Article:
More .22 Revolvers for the Trail: S&W AirLite Still Our Choice
The $480 Ruger single-action stainless Bearcat and the double-action Taurus 94SS4, $406, both come up a little short when pitted against the AirLite, though the Taurus isnít far behind.
In our ongoing search for the best .22 handgun for the trail, wherever that trail may take us, weíve looked at a bunch of .22 handguns and have rejected quite a few. This time we mix the single-action stainless Bearcat from Ruger ($480) with a DA Model 94SS4 from Taurus ($406), and take a look back at one of our earlier test guns from March 2006, the eight-shot S&W AirLite Model 317 ($735) with "HIVIZ" sights.
Below, we recap the earlier results from the AirLite first, add long-term results weíve gleaned about it since our original test, and then mix in facts and opinions about the other two guns to produce grades for the Ruger and Taurus guns.
Smith & Wesson
Model 317 AirLite, $735
In March 2006 we shot this gun against a shorter-barrel S&W and against the neat, accurate, Taurus Ultra-Lite Nine. In that company the Smith rated a Conditional Buy. The big draw of this gun is its light weight. The big drawback is its hefty price tag. We didnít much like its sights back then, and we still donít. We did some additional shooting for this test series, the gun having been purchased by one of our staff and thus still available to us. Time did little for the sights (we could not get normal sights for it from S&W, though we tried hard), and that means the accuracy was still not all that solid. But it essentially shot as well as the other two guns here. In a nutshell, the S&W AirLite has metal removed wherever possible. The frame, cylinder, and barrel housing are made of aluminum. The barrel itself is a steel insert. The resulting extremely light gun holds eight shots and weighs 12.5 ounces.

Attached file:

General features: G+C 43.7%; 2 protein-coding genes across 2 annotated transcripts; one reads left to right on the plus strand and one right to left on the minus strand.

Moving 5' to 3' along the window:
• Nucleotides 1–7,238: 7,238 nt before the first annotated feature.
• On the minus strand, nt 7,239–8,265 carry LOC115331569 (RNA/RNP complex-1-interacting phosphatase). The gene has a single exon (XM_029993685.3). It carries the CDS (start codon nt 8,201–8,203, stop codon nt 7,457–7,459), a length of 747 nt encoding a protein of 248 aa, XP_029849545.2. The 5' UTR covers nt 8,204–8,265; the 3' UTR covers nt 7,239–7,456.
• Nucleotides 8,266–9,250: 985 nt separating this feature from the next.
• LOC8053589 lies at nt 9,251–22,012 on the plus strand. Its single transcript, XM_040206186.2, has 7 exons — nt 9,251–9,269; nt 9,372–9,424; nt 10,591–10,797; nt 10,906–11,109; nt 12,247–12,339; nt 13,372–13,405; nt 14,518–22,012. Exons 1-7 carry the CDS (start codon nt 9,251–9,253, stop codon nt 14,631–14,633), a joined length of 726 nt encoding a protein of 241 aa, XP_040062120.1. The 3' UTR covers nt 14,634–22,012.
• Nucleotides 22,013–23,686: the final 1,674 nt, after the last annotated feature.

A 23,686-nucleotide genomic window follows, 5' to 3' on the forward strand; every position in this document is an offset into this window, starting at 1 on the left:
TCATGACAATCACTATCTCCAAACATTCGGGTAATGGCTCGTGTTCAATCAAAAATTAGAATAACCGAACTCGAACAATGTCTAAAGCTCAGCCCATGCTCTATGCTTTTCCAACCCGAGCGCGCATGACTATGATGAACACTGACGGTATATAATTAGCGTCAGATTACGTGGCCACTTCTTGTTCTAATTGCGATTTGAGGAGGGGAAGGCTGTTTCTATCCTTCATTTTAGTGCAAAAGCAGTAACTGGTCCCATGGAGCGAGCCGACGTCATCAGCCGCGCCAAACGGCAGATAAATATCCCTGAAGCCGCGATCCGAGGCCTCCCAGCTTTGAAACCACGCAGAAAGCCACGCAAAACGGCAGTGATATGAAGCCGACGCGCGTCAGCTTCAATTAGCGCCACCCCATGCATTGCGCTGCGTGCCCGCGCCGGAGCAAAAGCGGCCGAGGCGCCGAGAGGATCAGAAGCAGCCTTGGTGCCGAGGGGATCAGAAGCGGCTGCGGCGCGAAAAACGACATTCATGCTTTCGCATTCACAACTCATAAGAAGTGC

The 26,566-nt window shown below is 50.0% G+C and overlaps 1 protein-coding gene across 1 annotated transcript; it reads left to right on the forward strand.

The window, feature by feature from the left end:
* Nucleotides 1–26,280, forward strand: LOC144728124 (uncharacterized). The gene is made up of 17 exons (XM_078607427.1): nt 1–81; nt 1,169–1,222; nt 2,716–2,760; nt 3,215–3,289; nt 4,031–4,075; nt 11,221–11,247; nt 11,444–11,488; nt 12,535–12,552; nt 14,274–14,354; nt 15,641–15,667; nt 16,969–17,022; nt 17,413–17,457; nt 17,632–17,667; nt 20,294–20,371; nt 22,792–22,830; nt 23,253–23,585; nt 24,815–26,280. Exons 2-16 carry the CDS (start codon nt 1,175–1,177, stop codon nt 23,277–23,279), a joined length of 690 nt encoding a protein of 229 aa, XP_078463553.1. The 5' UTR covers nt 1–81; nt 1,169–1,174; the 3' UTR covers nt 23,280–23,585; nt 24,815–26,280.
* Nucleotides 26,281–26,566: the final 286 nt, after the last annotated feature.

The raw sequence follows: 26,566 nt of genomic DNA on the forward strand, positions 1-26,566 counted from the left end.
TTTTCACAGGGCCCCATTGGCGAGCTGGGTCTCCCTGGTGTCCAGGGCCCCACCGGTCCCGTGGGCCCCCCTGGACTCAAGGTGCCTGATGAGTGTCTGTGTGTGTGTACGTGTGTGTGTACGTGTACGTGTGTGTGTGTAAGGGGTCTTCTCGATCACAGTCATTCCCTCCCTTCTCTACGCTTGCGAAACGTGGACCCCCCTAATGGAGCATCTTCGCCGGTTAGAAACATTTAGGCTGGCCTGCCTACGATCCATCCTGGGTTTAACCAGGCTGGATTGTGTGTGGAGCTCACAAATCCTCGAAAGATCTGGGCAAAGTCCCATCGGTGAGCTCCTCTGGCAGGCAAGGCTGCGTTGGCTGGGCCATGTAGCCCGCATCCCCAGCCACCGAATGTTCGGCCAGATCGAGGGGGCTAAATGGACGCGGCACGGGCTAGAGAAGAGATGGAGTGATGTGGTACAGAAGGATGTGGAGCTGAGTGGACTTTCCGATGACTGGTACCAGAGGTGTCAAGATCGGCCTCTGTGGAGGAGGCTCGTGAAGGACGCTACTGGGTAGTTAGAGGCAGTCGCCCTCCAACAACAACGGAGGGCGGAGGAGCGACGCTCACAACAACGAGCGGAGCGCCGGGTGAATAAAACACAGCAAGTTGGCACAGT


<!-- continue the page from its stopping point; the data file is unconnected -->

It has fully adjustable sights with a V-notch rear and a "day-glo" green front insert that catches whatever light is available. Sometimes this is useful. Often it is not. We can, in fact, see the front sight very well against a variety of backgrounds. These sights donítócanítógive the finest target-like accuracy because of the lack of a clearly defined flat top to the front blade. But for fast shooting, which might be called for on the trail, this setup has a lot going for it.